The first reaction zone effluent is passed to a phase separation step, from which the light fraction is preferably further reacted in one or more fixed catalytic bed second-stage reaction zones. Reaction conditions can be similar to the first stage, but are usually at somewhat more severe conditions such as within the range of 750°-850° F. temperature, 2000-2800 psig hydrogen partial pressure and lower space velocity of about 0.5-2.0 Vf /hr/Vr. The effluent from the fixed bed reaction zone is then cooled, preferably against the feed stream, and phase-separated. The vapor fraction is treated to remove contaminants prior to recycle, and the heavy fraction is passed to a distillation step, from which is withdrawn a gas stream and product liquid streams suitable for jet and diesel engine fuels.
It should be noted that by employing an ebullated catalyst bed cracking reactor for the initial reaction step, followed by further reaction in one or more fixed bed catalytic reactors, several process advantages are provided. One advantage is that the backmixing ebullated bed cracking reactor utilizes the exothermic heat of reaction to further preheat the feed. This lowers heat transfer temperatures and reduces or eliminates fouling of heater passages in the initial preheater. Also because the ebullated bed catalytic reactor can handle a solids-containing feed, deliberately depositing the feedstock precipitable solids in the ebullating bed from which they can be withdrawn along with used catalyst, eliminates reactor plugging problems.
Another advantage of the present invention is that after such solids removal from the feed, the second stage reaction zone can comprise one or more plug flow fixed bed type catalytic reactors which takes advantage of the better hydrogenation kinetics provided by fixed catalyst beds. If it is desired to operate the second stage reactor at a lower temperature than the ebullated bed cracking reactor, heat can be removed from the effluent streams by useful heat exchange steps between the reactors, which is more desirable than the use of a quenching step in the fixed bed reactor, which is thermally inefficient. A further advantage is that the heavy liquid from the hot separator is substantially free of such precipitated solids, and can be recycled to the ebullated bed reactor if desired.
FIG. 1 is a schematic flowsheet of a two-stage catalytic reaction process for hydrocarbon feedstreams, using an ebullated catalytic reactor upsteam of a fixed catalyst bed reactor.
As shown in FIG. 1, raw shale oil feedstock at 10 containing iron and arsenic compounds is heated in heat exchanger 12 to a temperature sufficiently low to avoid precipitation of contained inorganic material such as iron and arsenic compounds. Such heating is usually to at least about 400° F. and usually not above about 600° F., and preferably is against a product oil stream. The warmed feedstream 14 is then introduced with hydrogen from 15 into an ebullated bed catalytic reactor unit 16 containing catalyst bed 16a. The reactor has provision for fresh catalyst addition either with the feed at 14a, or by addition directly into the reactor at 17, and withdrawal of used catalyst at 18 as shown. Reaction conditions are usually 700°-850° F. temperature, 1500-3000 psig hydrogen partial pressure and liquid hourly space velocity within the range of 0.5-3.0 Vf /Hr/Vr. Suitable catalyst is commercially available cobalt-molybdenum or nickel-molybdenum on alumina support and having 0.005 to 0.200 inch particle size range. Used catalyst and deposited solids are withdrawn either from the reactor at connection 18 or with non-vaporized effluent stream 20 from the hot separator 22.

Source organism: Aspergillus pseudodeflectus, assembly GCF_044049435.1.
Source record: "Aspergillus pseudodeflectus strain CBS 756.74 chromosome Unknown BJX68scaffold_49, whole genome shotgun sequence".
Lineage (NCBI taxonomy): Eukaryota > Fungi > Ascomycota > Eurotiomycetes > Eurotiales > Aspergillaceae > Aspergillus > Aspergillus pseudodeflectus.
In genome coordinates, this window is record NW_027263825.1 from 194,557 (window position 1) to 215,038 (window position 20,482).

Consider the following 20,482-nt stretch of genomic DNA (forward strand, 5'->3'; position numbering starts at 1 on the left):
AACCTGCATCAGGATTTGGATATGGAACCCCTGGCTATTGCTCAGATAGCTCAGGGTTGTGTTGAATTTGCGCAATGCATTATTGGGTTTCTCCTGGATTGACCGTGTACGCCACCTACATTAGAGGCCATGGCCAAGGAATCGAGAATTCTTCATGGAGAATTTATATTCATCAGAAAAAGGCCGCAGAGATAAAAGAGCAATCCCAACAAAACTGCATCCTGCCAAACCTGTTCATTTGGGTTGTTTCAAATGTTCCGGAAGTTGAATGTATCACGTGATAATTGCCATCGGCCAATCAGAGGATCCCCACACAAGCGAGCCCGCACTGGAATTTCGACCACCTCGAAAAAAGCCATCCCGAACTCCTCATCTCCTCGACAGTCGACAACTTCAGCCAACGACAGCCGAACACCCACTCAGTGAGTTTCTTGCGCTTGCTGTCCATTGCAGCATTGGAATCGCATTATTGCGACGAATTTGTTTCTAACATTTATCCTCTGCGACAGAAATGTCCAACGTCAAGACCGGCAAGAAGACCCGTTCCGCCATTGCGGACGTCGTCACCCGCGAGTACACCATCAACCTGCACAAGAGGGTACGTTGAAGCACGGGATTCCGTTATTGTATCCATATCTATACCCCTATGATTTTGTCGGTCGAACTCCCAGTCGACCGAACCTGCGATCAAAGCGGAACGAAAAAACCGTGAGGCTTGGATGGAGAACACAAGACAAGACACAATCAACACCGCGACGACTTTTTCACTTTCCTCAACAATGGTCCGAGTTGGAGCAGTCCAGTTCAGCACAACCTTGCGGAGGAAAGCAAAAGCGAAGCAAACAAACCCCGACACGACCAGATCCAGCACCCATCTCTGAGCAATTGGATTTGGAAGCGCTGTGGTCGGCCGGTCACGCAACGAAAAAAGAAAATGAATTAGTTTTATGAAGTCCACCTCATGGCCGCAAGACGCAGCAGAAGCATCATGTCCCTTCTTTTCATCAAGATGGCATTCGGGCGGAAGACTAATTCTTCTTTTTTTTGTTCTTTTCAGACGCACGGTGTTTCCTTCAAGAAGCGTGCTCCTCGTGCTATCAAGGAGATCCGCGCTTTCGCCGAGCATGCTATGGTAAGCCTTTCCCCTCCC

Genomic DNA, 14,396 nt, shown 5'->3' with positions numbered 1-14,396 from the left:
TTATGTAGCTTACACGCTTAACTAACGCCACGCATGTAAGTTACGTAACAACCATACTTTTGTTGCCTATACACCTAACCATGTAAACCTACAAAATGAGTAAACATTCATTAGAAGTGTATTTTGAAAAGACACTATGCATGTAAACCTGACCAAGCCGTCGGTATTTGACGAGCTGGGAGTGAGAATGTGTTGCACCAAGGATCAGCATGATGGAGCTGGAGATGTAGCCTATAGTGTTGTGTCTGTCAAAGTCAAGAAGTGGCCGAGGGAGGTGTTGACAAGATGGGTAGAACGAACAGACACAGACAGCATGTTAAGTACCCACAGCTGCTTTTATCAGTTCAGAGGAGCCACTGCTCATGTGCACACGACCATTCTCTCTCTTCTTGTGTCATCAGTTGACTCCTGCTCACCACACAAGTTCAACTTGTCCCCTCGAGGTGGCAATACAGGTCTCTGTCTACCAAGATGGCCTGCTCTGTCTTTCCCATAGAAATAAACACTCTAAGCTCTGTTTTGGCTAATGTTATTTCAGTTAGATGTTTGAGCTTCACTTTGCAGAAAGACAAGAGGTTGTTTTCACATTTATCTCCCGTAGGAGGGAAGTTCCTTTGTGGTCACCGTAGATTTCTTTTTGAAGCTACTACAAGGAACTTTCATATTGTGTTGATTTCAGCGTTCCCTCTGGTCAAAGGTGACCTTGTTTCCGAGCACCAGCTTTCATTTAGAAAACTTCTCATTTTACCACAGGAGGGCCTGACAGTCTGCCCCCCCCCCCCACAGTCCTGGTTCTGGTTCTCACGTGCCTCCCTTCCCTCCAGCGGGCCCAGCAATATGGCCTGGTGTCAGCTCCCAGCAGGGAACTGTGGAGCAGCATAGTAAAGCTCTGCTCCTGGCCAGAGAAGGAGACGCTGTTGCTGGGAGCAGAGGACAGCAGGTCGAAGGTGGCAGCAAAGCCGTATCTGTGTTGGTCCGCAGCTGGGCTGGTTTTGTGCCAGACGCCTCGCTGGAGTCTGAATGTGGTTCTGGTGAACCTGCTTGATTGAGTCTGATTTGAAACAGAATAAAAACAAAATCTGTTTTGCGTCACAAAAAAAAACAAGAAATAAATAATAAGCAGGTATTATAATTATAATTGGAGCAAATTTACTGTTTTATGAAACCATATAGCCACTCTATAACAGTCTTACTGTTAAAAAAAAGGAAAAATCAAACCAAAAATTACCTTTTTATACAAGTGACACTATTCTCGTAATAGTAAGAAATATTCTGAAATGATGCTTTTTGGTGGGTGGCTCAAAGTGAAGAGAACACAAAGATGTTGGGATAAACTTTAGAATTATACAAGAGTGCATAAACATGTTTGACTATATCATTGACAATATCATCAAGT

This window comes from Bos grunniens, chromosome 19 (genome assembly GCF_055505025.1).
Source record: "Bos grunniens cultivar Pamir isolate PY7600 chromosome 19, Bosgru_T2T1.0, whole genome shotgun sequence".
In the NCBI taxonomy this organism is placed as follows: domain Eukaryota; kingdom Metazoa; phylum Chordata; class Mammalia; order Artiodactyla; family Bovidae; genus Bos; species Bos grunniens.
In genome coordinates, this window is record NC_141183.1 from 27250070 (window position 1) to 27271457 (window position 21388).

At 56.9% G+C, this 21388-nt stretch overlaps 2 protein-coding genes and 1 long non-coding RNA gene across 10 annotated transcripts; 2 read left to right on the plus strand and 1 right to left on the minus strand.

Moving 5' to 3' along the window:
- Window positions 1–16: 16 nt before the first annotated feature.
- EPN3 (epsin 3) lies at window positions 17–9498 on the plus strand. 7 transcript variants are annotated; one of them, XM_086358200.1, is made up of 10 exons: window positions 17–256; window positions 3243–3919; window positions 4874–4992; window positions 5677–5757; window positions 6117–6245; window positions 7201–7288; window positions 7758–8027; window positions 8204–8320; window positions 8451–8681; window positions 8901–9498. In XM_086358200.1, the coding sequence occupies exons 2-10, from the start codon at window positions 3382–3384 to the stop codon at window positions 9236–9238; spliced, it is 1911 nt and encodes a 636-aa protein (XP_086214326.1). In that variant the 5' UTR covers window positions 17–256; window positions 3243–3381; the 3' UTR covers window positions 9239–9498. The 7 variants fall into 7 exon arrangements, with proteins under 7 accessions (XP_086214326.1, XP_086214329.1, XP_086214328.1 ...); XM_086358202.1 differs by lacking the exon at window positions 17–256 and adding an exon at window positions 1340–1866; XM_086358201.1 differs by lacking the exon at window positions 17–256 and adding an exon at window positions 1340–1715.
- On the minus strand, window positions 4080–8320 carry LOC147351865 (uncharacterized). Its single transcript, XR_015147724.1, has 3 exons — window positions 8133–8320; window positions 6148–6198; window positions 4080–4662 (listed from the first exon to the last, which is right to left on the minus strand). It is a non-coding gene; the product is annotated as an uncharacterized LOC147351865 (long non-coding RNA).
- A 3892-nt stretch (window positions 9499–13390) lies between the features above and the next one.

Hot effluent liquid at 20 is phase separated in hot separator 22, and the vapor portion 24 is withdrawn and passed directly to an on-line hydrotreater 30. The liquid portion 26 can be further flashed at reduced pressure for light material recovery and such material combined with stream 24. The residual liquid 28 is either partially recycled to the reactor 16 for further cracking, is further fractionated for recovery of light materials, or burned as fuel.
The vapor and light fractions at 24 introduced directly to downflow fixed bed catalytic hydrotreater 30, usually have additional hydrogen added at 25. In the hydrotreater 30, which may be operated at substantially the same temperature and pressure conditions existing for the reactor unit 16, or usually at somewhat more severe conditions, preferably at 780°-850° F. temperature, 2000-2800 psig hydrogen partial pressure, and space velocity of 0.8-1.3 V/Hr/V, the light fractions are cracked further and virtually completely desulfurized and denitrogenated. Suitable catalyst are cobalt-molybdenum on alumina support having slightly higher metal content than for catalyst bed 16a, and having particle size of 0.060-0.250 inch. The fluid temperature will increase through the catalyst bed due to exothermic reaction. If hydrotreater 30 comprises two or more catalyst beds arranged in series, the bed temperatures can be controlled by injecting cooler hydrogen gas between the beds such as at 30a.